Optically Illusive Architecture: Producing Depthless Objects Using Principles of Linear Perspective

Publication Type:

Conference Proceedings


ACADIA 2017: DISCIPLINES & DISRUPTION , Acadia Publishing Company, Volume Proceedings of the 37th Annual Conference of the Association for Computer Aided Design in Architecture (ACADIA), Cambridge, MA, p.274--283 (2017)






design methods, form finding, information processing, representation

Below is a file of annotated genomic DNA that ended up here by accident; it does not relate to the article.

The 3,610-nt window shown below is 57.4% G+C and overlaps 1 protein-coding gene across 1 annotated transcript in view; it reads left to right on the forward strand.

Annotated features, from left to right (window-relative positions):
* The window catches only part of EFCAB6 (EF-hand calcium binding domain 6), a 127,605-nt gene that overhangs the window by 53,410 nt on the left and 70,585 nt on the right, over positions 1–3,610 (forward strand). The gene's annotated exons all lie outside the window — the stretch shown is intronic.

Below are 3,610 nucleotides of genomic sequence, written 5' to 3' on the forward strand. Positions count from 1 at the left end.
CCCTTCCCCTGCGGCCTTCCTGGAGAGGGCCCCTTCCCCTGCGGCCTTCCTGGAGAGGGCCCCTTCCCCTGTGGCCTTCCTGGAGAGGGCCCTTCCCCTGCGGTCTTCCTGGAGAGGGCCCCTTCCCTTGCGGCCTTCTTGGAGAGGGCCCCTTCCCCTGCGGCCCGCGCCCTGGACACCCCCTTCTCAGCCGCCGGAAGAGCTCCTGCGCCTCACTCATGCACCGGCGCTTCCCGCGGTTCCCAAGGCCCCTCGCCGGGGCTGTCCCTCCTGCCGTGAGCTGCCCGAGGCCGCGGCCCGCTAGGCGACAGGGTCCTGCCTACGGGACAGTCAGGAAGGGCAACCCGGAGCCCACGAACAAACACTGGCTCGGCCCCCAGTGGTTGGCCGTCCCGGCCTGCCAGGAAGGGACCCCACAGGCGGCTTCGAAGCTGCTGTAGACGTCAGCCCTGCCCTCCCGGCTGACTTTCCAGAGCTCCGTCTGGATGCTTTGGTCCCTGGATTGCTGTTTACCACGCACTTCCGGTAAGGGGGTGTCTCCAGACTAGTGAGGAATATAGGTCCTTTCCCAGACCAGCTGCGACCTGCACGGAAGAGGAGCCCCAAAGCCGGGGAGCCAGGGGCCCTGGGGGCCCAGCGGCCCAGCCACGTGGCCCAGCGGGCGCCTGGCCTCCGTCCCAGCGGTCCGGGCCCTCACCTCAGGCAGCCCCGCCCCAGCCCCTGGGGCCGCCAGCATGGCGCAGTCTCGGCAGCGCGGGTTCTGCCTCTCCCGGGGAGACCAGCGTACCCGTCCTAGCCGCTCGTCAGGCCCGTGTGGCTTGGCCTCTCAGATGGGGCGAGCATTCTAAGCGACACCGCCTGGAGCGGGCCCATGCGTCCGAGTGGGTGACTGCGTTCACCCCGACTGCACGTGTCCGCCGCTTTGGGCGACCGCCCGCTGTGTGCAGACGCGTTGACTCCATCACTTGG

Architecture is a discipline with a long history of engagement with representational techniques borrowed from artforms such as painting and drawing. Historically, these techniques enable artists to translate three-dimensional space into a two-dimensional medium, while architecture tends to work in reverse, using the latter to express yet-to-be-realized projects in the former. This investigation leads to specific methods of linear perspectival representation that manipulate our perception of spatial depth, such as trompe l’oeil and anamorphic projection. Referencing these methods, we introduce the concept of an optically illusive architecture. While referencing a wide range of visually deceptive effects, we focus on synthesizing two-dimensional patterns into three-dimensional objects for the purpose of producing a depthless reading of three-dimensional space. In this paper, we outline optically illusive architecture and look at the initial stages of a design experiment that attempts to bring the perception of flatness into a three-dimensional object. This is achieved by building a simple algorithm that reverses linear perspectival projection to produce two-dimensional effects through a three-dimensional physical object. We analyze the results by comparing the two- and three-dimensional projections against one another from varying points of view in space, and speculate on the possible applications for such a design.


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